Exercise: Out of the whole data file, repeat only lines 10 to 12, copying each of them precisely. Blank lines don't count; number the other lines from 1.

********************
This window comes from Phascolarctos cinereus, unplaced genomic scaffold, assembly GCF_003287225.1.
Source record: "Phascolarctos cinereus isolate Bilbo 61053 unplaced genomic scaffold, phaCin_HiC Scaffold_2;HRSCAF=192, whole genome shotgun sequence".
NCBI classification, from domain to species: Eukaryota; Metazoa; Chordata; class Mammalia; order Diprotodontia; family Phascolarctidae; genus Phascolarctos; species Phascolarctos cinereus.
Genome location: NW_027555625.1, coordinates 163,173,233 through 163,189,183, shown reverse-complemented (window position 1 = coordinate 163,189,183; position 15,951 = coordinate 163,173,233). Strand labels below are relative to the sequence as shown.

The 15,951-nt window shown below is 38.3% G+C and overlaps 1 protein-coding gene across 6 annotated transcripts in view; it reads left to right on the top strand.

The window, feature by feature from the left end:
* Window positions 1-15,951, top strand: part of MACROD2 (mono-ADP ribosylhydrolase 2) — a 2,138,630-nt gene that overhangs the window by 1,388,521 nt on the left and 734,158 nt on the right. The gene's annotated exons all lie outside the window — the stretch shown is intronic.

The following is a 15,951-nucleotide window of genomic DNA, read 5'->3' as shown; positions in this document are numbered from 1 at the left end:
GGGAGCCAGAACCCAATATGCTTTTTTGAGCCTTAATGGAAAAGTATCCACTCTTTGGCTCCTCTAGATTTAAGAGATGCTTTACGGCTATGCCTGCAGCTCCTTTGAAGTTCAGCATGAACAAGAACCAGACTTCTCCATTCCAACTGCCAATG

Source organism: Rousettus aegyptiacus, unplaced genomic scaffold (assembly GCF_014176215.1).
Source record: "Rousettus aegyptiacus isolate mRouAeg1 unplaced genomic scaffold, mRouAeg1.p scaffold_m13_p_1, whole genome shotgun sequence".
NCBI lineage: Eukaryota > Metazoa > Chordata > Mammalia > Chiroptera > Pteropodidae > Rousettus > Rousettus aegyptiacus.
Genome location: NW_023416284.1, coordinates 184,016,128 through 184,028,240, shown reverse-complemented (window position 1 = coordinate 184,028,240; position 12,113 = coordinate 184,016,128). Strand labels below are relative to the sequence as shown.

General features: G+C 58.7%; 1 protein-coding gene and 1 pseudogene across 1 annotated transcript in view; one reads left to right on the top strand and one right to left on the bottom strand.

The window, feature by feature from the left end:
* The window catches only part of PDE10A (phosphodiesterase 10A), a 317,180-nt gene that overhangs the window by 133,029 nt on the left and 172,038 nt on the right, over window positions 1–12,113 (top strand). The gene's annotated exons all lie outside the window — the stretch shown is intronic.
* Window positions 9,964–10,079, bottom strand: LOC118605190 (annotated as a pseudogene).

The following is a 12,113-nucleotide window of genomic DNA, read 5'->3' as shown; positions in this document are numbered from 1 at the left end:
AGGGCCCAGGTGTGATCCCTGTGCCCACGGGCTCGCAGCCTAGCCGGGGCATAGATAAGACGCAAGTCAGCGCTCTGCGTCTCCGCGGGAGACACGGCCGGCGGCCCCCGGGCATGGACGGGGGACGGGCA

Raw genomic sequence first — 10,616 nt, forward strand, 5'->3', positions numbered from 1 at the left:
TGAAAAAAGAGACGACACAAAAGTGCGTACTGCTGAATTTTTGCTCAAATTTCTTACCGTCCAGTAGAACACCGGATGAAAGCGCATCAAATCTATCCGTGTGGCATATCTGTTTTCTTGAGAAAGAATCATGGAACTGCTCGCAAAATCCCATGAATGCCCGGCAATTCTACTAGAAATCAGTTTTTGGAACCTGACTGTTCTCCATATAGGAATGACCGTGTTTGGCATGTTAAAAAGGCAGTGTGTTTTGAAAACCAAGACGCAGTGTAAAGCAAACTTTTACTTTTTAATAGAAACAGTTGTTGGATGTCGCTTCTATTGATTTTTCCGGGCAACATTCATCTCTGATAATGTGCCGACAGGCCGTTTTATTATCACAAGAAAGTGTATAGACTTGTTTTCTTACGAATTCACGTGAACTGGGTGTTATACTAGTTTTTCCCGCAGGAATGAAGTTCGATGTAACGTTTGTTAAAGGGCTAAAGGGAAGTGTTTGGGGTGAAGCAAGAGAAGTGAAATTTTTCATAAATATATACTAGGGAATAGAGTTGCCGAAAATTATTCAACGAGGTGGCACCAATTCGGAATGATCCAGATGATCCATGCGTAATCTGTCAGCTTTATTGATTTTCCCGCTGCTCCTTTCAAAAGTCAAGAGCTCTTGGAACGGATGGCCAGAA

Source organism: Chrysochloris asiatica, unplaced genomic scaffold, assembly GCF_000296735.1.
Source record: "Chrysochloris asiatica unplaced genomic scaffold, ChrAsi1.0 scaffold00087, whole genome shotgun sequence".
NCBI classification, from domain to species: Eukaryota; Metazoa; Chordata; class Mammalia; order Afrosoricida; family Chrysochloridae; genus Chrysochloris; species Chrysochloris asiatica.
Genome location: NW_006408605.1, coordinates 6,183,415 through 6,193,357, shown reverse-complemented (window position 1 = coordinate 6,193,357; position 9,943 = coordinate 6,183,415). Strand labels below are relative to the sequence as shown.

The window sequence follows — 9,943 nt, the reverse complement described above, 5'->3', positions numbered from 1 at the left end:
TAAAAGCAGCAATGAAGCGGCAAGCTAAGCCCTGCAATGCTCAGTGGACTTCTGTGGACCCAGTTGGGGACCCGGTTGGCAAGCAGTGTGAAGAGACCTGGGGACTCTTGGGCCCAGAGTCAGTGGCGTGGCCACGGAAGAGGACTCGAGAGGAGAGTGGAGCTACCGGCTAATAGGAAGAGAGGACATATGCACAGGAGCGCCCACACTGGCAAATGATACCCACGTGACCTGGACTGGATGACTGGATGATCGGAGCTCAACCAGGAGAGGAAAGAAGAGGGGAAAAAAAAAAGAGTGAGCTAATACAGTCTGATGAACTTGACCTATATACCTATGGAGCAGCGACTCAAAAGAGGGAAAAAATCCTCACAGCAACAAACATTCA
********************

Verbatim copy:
Source organism: Rousettus aegyptiacus, unplaced genomic scaffold (assembly GCF_014176215.1).
Source record: "Rousettus aegyptiacus isolate mRouAeg1 unplaced genomic scaffold, mRouAeg1.p scaffold_m13_p_1, whole genome shotgun sequence".
NCBI lineage: Eukaryota > Metazoa > Chordata > Mammalia > Chiroptera > Pteropodidae > Rousettus > Rousettus aegyptiacus.